BEIJING, Oct. 11 (Xinhua) -- An official from the Chinese Center for Disease Control and Prevention (CDC) warned that social discrimination against HIV carriers may be even more dangerous than the virus itself.
Discrimination has caused people with risky behavior to become reluctant to be tested for HIV, posing a challenge for HIV control and prevention efforts, Wu Zunyou, director of the CDC HIV/AIDS prevention and control center, was quoted as saying in the Thursday edition of the China Youth Daily.
According to an earlier report jointly produced by the Ministry of Health, the Joint United Nations Programme on HIV and AIDS and the World Health Organization, there were about 780,000 people living with HIV/AIDS in China as of the end of September last year, with infections among the student population rising.
Sexual relations are the main source of the infections, accounting for 63.9 percent of the total number of cases, Wu said, adding that the number of HIV-positive gay males also increased.
Infections transmitted via homosexual behavior accounted for 13 percent of the total cases in the first nine months of 2011, an increase from 2.5 percent in 2006, Wu said.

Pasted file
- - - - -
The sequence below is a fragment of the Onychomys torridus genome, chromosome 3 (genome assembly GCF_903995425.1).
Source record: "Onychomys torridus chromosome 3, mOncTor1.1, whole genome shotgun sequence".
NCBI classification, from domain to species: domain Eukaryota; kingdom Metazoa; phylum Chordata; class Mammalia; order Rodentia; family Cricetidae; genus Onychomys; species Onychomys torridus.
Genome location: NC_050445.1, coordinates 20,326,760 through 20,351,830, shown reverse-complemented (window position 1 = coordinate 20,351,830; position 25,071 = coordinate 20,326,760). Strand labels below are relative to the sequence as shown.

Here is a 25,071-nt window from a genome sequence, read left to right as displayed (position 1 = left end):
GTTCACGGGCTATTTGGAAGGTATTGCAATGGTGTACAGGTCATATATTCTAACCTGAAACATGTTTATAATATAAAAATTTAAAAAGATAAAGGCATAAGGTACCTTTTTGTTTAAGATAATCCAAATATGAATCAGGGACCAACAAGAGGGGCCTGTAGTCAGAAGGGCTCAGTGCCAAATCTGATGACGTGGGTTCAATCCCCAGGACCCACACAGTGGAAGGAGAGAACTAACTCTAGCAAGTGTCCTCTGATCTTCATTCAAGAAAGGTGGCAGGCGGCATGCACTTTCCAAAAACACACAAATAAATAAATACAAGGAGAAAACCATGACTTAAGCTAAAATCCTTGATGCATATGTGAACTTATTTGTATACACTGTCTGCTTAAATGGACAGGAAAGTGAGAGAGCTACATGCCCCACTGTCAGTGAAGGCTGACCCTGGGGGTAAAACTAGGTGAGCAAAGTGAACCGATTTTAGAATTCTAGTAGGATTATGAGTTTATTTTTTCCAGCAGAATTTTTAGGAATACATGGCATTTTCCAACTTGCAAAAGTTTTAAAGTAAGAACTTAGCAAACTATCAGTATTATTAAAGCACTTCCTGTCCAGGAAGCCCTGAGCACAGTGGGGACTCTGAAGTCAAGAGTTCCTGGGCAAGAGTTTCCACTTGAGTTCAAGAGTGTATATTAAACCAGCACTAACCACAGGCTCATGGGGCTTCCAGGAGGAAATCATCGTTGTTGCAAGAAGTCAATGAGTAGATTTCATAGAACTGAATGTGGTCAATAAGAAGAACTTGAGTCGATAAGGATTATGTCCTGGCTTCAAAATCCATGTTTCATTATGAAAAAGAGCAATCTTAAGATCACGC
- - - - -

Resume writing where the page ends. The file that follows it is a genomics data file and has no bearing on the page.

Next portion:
Sexually transmitted HIV cases among homosexual men are spreading more quickly in cities with more dense populations, such as Beijing, Shanghai and Chengdu, Wu said.
Wu said a lack of awareness regarding HIV/AIDS risks, as well as a failure to refrain from engaging in risky sexual activity, have made gay males more suspectible to infection.
Wu called on suspected patients to seek out HIV testing as soon as possible, as an early diagnosis and treatment can reduce mortality and stop the disease from spreading.
However, some patients are reluctant to do so for fear that they may be discriminated against by others, Wu said.
Wu said authorities have made efforts to eliminate discrimination by promoting public awareness of the disease, adding that several groups have volunteered to provide advice, guidance and intervention for high-risk people.
Wu said the government is working to provide free anti-viral treatment for infected people.
Aggressive control and prevention efforts have kept the number of new infections at a low level in recent years, Wu said.